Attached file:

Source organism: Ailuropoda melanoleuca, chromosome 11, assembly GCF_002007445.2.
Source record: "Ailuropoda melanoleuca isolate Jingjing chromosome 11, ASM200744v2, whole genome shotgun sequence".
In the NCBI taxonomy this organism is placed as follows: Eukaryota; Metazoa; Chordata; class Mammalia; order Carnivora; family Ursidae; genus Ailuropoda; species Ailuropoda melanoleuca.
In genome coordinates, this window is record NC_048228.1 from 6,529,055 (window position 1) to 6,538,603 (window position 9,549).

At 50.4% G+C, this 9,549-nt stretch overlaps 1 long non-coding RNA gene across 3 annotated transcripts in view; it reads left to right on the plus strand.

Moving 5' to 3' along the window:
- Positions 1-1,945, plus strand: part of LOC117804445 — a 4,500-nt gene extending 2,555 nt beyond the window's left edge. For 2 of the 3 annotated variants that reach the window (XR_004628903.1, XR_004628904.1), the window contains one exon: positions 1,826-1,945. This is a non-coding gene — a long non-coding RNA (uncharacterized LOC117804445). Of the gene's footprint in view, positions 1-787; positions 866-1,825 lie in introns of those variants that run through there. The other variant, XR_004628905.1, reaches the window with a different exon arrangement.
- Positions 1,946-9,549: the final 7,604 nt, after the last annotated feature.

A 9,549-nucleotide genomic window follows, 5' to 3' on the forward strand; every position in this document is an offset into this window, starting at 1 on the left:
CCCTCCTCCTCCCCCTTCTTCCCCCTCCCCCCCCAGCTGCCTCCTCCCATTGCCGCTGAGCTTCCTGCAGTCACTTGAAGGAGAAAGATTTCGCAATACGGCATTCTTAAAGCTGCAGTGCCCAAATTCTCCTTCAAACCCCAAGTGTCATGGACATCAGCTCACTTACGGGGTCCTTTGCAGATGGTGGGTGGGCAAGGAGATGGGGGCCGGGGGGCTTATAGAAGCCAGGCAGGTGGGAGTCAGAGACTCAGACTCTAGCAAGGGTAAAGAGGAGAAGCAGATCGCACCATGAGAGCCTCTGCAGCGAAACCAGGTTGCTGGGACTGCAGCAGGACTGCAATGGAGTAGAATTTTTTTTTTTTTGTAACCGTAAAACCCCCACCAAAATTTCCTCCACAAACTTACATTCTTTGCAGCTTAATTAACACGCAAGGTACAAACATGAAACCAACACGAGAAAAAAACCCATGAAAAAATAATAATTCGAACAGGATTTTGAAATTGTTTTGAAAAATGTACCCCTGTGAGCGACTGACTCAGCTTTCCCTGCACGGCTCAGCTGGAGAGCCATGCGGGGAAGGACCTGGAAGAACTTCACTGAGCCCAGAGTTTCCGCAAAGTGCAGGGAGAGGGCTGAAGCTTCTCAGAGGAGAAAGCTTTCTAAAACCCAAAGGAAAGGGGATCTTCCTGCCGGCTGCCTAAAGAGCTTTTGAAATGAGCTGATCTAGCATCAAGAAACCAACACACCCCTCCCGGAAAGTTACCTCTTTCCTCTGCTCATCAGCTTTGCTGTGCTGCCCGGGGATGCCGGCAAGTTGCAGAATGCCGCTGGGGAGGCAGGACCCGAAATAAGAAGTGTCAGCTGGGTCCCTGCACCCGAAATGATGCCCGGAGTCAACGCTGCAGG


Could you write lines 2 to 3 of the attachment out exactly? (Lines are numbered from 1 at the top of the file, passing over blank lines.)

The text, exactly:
Source record: "Ailuropoda melanoleuca isolate Jingjing chromosome 11, ASM200744v2, whole genome shotgun sequence".
In the NCBI taxonomy this organism is placed as follows: Eukaryota; Metazoa; Chordata; class Mammalia; order Carnivora; family Ursidae; genus Ailuropoda; species Ailuropoda melanoleuca.